theindiefilmreviewer

Archive for the ‘horror’ Category

Vampyr (C.Dreyer), a 1932 horror film

In drama, horror, surnatural, Uncategorized on July 30, 2009 at 7:01 AM

vampyr-1932-horror-movie-review-38711When when Danish director Carl Th. Dreyer directed “Vampyr”  in 1932, he was far from knowing the influence that he would have on the horror genre. What is now called one of the best horror film of film history, was denounced by critics and audience at the time of its release in 1932, and was a huge financial failure.

Vampyr tells the story of Allan Gray, a student of the occult, visiting a countryside town of France.  After being attacked by various supernatural entities, he discovers the presence of  “vampyres”. Those deadly creatures, who suck blood out of children and young adults to stay alive,  pushes mortals to commit suicide and thus doomed to serve the Evil.

In this film, where most scenes happens at night, Dreyer creates an eerie mood, shown to us through a very washed out look.  In order to achieve this aesthetic, his cinematographer Rudolph Maté ( The Passion of Joan of Arc, To Be Or Not To Be, Lady From Shanghai), shot the film through a piece of gauze, hold few feet away from the lens. As we always sees it in Dreyer’s close-ups, he preferred to cast mostly non-professionals actors, giving us to watch, real faces full of expressions.

One of the most remarkable element in the film, is the thin boundary between dream and horror that maintains during the whole film. The supernatural entities are represented through the form of shadows, that our main character follows, and thus taking the audience through new eerie decors. However, the destruction of the human soul by the vampyres, makes more think of todays horror/torture film feeling that we can find in the “Saw” films. “Vampyr” gives the feeling of watching a nightmare awake, with a little bit of Freud’s unheimlich, “something that stepped out of darkness, but should have stayed there”.

“Vampyr” is available in a beautiful Criterion edition (http://www.criterion.com/) .

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“An Angel for Christmas”, every gift is not a good one.

In drama, family, horror, Short film on September 23, 2008 at 8:52 AM

This short horror film did its world premiere at the Regency Fairfax Theater ( former Laemmle Theater), the 18th of June 2008, here in Los Angeles California. This short thrilling horror piece features a young mother who finds an unexpected present under the Christmas tree. check out the trailer at http://fabienhameline.com/Fictions.html . Goosebumps garanteed.

The Moonlit Road in festival

In drama, family, horror, psychological, Short film, surnatural, thriller, Uncategorized on May 30, 2008 at 1:48 AM

Remember that film we reviewed few months ago entitled “the moonlit road”? Well it finally make it to its first festival!! I just received a warm letter from its director Leor Baum, asking me to spread the word. So here it is with the official poster. This fine film will be screened here in Los Angeles :

Friday, May 30th @8:00pm

Echo Park Film Center   MAP

1200 N. Alvarado Street (@ Sunset Blvd)

Los Angeles, CA 90026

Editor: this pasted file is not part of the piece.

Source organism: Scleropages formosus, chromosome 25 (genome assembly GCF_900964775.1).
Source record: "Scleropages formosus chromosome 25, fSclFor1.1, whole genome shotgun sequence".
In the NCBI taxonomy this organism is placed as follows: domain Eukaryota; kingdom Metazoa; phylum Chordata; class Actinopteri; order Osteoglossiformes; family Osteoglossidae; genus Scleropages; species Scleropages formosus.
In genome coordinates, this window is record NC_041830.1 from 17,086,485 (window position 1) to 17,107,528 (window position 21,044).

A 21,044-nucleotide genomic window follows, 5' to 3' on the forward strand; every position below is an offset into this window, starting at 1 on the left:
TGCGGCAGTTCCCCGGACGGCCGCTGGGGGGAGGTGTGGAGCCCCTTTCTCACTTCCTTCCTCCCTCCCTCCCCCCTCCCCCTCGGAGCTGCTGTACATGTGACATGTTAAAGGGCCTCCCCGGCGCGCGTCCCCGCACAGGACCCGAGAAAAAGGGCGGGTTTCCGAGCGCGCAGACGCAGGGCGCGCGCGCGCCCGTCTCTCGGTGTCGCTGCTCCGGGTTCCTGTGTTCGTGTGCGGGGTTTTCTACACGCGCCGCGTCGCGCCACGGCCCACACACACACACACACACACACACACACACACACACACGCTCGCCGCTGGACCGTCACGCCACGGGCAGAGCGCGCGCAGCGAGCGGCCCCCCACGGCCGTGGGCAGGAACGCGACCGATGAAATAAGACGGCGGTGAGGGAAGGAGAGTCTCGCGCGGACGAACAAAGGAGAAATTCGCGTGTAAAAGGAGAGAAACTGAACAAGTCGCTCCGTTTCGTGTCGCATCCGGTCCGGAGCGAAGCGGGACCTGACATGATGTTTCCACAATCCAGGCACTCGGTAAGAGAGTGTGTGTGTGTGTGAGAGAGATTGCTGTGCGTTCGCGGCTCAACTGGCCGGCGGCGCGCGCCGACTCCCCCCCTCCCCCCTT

http://www.echoparkfilmcenter.org/

Doors open @ 7:30 p.m. Admission is $10.

Drinks are free (Wine, Beer, and Dry Soda).

Q and A to follow, as well as a raffle. 

 

Hope to see you there!

 

The Indie Film Reviewer

“I am Legend”, The last man on earth

In drama, family, feature film, horror, psychological on January 3, 2008 at 2:38 PM

i-am-legend-bigposter1.jpg

 

“I am Legend” is the second feature film of Francis Lawrence, important music videos director ( Britney Spears, Aerosmith) but also of “Constantine”. “Legend” starring Will Smith who plays the role of the last man on Earth, scientist still searching for a cure to a virus (created by the Man) that annihilated Earth. 

In this new film, Lawrence approaches the theme of the last man on earth. “legend”, coming from Latin “legenda” or ” thing to be read”, shows well the projection of the audience in the future and the not-to-far status of the man. The film is intercut between scenes of  Robert Neville’s lonely daily life in NYC, trying to find a cure, an between flashbacks showing the end of the days. The showing a NYC full of life ( flashbacks), next to a completely empty one with wilderness taking over the city, creates a very interesting contrast.

This film shows the Man should fear himself more than the end of times, or the Sun extinction.

“The Moonlit Road”, a modern tale adaptation

In drama, family, horror, psychological, Short film, surnatural, Uncategorized on October 10, 2007 at 1:17 AM

The Moonit Road official poster

When Ambrose Bierce wrote “The Moonlit Road” in 1907, he surely did not think it would have been adapted into a modern motion picture a hundred years later. Young director Leor Baum adapted and directed what is now a modern tale adaptation. Modern yet poetic, the audience is taken through several time travels. Different families inhabiting the same space at different times, but facing the same problem: the divided family. Young French cinematographer Sebastien Hameline contributed to the look of the film, giving it an atmospherical look, and at the same time dynamic. Keeping this current subject of family issue mixed with ghost stories and lyricism, Leor Baum gives us a breeze of freshness ( and spookyness), in today’s short films. Trailer at http://www.myspace.com/themoonlitroad